From the heart of Chicago, Illinois comes an awesome band for you guys to check out. Since their inception in late 2005, Locrian have been honing their sound; working and re-working material; finding the right blend of noise, power electronics, dark ambient, and black metal to work into their sound. Drenched Lands is Locrian's first full-length studio recording of all new material, and unfolds with an almost narrative structure. It starts with a slow descent into a dark abyss, moving torturedly, gradually rediscovering the light, then leaving you where everything began - completely transformed. The hour-long disc is rounded out by an extended bonus track previously unavailable in any digital format. The black-on-black disc is packaged in an arigato pack with a 4-panel insert. Limeted Edition of only 1000 copies. Co-released by At War With False Noise.
"Almost disturbingly prolific, this is the latest (though that might change by the time you read this) disc from this noise/drone/metal duo. While they have been cranking the releases out in their relatively short career, they have at least been consistent with the quality of their releases, and Drenched Lands, for all its metal look and presentation, is one of the more subtle releases I have yet to hear.
At War With False Noise/Small Doses
The opening track, "Obsolete Elegy in Effluvia and Dross," sounds like it could be some black metal track, replete with battle axes, corpse paint, and scrawny Nordic men posing in the snow, but instead it starts with simple, clear guitar strumming that is allowed to breathe, with only a subtle underpinning of synth hums, which is a lot more pure and open than a lot of their backcatalogue.
This is pretty much the lightest moment here, the next one, "Ghost Repeater," leads off with a buzzing amplifier and subtle guitar scrapes. High frequency pings start to come in, giving a very rhythmic, but natural sense of minimalism. Towards the second half of its lengthy duration, an anemic guitar squall comes in to push the treble levels even higher. Unfortunately the mix mostly neglects the lower end of the sonic spectrum, and would benefit more from a bit of bass added.
The brittle mix continues into "Barren Temple Obscured By Contaminated Fogs," but is more of an asset. The bits of clear guitar and digital organ sound better skewed this way, and the screamed metal vocals and white noise sound a bit more like a lo-fi Sunn O))), but more experimental and less metal. This contrasts the more bassy "Epicedium" that showcases guitar and some ambient tones, a more open work that, once the taut guitar playing kicks in towards the second half, has the structure and tension of a great film soundtrack.
"Obsolete Elegy in Cast Concrete" brings back the pained vocals that do sound very black metal, but are contrasted with the distant electronic bells and more airy synths, where even the chugging metal riffs keep it away from boring and clichéd metal territory. The disc ends with the 30-plus minute "Greyfield Shrines," which is the same live recording I reviewed in its original LP form. While it loses some of its charm as a bonus track rather than a heavy slab of vinyl, it still is a strong and well composed piece of live material.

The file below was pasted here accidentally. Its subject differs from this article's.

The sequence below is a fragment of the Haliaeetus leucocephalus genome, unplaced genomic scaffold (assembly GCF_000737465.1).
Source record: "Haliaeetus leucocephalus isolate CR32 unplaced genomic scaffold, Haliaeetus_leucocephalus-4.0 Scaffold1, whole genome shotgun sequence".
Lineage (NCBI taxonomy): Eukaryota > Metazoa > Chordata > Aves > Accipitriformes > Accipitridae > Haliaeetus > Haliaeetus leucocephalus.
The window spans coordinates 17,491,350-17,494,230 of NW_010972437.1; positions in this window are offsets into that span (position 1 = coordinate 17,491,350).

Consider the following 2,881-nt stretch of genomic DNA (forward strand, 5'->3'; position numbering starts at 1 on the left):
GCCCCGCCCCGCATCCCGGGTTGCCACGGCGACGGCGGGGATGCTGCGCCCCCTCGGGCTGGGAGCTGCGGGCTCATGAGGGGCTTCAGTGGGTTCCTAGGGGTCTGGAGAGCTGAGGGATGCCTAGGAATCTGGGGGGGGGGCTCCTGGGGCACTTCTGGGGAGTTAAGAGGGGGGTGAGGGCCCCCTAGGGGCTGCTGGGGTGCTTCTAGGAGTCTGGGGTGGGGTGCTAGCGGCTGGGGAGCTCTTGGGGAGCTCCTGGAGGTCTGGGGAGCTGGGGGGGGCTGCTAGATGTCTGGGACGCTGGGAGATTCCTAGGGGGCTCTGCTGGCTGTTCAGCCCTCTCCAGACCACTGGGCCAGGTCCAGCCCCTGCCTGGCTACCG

I must say I’m a bit nervous since each release I’ve heard from this project is managing to be somewhat different, yet still consistent with the overall vibe of the band, and have not lost any bit of quality. Any time I see this frequency of music being released, I anticipate boredom to set in, but it has yet to happen with Locrian." (Creaig Dunton, Brainwashed.com)
"With a cover that wouldn’t look out of place on a Corrupted record, one could be mistaken for thinking that this record is going to fall into the heavier, riff driven end of doom-metal, when infact it manages to teeter more on its fringes. Locrian is an altogether more majestic and ethereal beast than perhaps their visual aesthetic would suggest and while Drenched Lands is a record that is primarily driven by audial manipulations and dronescapes it also has a more sinister edge to it.
Someone once wrote of Nadja that they were like doom-metals’ awkward, poetry writing cousin. The same too is true of Locrian only they are clearly more influenced by Aleister Crowley and have a penchant for flirting with the occult, given the blackened vocals, darker electronics and harrowing atmospheres within their loop driven gloom. Musically Locrian feel like the desolation of Halo Manash combined with the vibrant, uplifting play-throughs of Keith Fullerton Whitman or Area C. Dark chainsaw esque guitars are overlaid with open, light melodies in a juxtaposition of light and dark that at times culminates in overdriven sound devastation, while creating a smooth soundscape at others. Vocals are interestingly interspersed amongst the flow of the drone and seem to take more of a backseat to the music in the sense that they seem to sit behind it, although never become lost. The variety in this album is excellent especially given that it is mainly guitar/synth drone which can, without innovation be a limiting genre. Those types of people who enjoy artists such as Halo Manash, Area C, KFW, Greg Davis, darker Nadja and probably even Black/White era sunn O))) will undoubtedly be into this record.
‘Drenched Lands’ is an interesting record in many ways, not least because it is the coming together of two great DIY labels in the form of Small Doses (USA) and At War With False Noise (Scotland) but also because - given the chance - it will engross you in a sea of awesome drones and harrowing blackness." (Chris Naughton, Gradiations Of Morbidity)
At War With False Noise